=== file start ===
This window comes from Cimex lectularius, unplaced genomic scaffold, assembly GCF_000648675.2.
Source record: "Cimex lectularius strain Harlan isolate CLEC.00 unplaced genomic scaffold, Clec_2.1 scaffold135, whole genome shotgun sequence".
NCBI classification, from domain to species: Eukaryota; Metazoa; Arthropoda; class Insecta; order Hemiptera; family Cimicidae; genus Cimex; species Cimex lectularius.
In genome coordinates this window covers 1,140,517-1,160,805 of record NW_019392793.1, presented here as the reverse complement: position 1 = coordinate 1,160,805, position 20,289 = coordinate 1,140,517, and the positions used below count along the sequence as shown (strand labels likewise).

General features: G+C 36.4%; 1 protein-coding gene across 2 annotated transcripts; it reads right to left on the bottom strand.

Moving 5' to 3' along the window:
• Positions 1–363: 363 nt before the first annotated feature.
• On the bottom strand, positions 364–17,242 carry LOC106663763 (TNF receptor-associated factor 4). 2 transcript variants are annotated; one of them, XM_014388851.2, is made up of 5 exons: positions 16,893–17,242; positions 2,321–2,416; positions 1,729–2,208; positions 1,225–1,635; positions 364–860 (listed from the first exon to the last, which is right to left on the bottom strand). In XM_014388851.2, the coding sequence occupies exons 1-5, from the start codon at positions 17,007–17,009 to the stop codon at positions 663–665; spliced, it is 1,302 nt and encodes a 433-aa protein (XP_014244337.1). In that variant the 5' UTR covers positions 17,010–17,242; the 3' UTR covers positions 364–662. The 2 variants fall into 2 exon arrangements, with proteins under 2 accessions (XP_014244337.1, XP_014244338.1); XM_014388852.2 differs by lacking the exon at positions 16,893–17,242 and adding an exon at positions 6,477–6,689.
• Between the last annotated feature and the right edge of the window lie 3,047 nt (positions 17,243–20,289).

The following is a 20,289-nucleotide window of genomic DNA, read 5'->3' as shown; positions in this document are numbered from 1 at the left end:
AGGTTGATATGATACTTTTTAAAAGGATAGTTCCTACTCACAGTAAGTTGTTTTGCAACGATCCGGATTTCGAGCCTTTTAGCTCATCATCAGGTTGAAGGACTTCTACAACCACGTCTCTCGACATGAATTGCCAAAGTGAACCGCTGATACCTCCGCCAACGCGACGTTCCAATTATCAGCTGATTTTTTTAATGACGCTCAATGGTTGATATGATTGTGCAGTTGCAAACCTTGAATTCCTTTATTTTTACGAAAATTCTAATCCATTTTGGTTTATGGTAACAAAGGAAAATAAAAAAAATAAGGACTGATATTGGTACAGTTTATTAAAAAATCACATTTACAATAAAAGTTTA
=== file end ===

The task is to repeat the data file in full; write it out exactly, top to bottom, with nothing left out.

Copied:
This window comes from Cimex lectularius, unplaced genomic scaffold, assembly GCF_000648675.2.
Source record: "Cimex lectularius strain Harlan isolate CLEC.00 unplaced genomic scaffold, Clec_2.1 scaffold135, whole genome shotgun sequence".
NCBI classification, from domain to species: Eukaryota; Metazoa; Arthropoda; class Insecta; order Hemiptera; family Cimicidae; genus Cimex; species Cimex lectularius.
In genome coordinates this window covers 1,140,517-1,160,805 of record NW_019392793.1, presented here as the reverse complement: position 1 = coordinate 1,160,805, position 20,289 = coordinate 1,140,517, and the positions used below count along the sequence as shown (strand labels likewise).

General features: G+C 36.4%; 1 protein-coding gene across 2 annotated transcripts; it reads right to left on the bottom strand.

Moving 5' to 3' along the window:
• Positions 1–363: 363 nt before the first annotated feature.
• On the bottom strand, positions 364–17,242 carry LOC106663763 (TNF receptor-associated factor 4). 2 transcript variants are annotated; one of them, XM_014388851.2, is made up of 5 exons: positions 16,893–17,242; positions 2,321–2,416; positions 1,729–2,208; positions 1,225–1,635; positions 364–860 (listed from the first exon to the last, which is right to left on the bottom strand). In XM_014388851.2, the coding sequence occupies exons 1-5, from the start codon at positions 17,007–17,009 to the stop codon at positions 663–665; spliced, it is 1,302 nt and encodes a 433-aa protein (XP_014244337.1). In that variant the 5' UTR covers positions 17,010–17,242; the 3' UTR covers positions 364–662. The 2 variants fall into 2 exon arrangements, with proteins under 2 accessions (XP_014244337.1, XP_014244338.1); XM_014388852.2 differs by lacking the exon at positions 16,893–17,242 and adding an exon at positions 6,477–6,689.
• Between the last annotated feature and the right edge of the window lie 3,047 nt (positions 17,243–20,289).

The following is a 20,289-nucleotide window of genomic DNA, read 5'->3' as shown; positions in this document are numbered from 1 at the left end:
AGGTTGATATGATACTTTTTAAAAGGATAGTTCCTACTCACAGTAAGTTGTTTTGCAACGATCCGGATTTCGAGCCTTTTAGCTCATCATCAGGTTGAAGGACTTCTACAACCACGTCTCTCGACATGAATTGCCAAAGTGAACCGCTGATACCTCCGCCAACGCGACGTTCCAATTATCAGCTGATTTTTTTAATGACGCTCAATGGTTGATATGATTGTGCAGTTGCAAACCTTGAATTCCTTTATTTTTACGAAAATTCTAATCCATTTTGGTTTATGGTAACAAAGGAAAATAAAAAAAATAAGGACTGATATTGGTACAGTTTATTAAAAAATCACATTTACAATAAAAGTTTA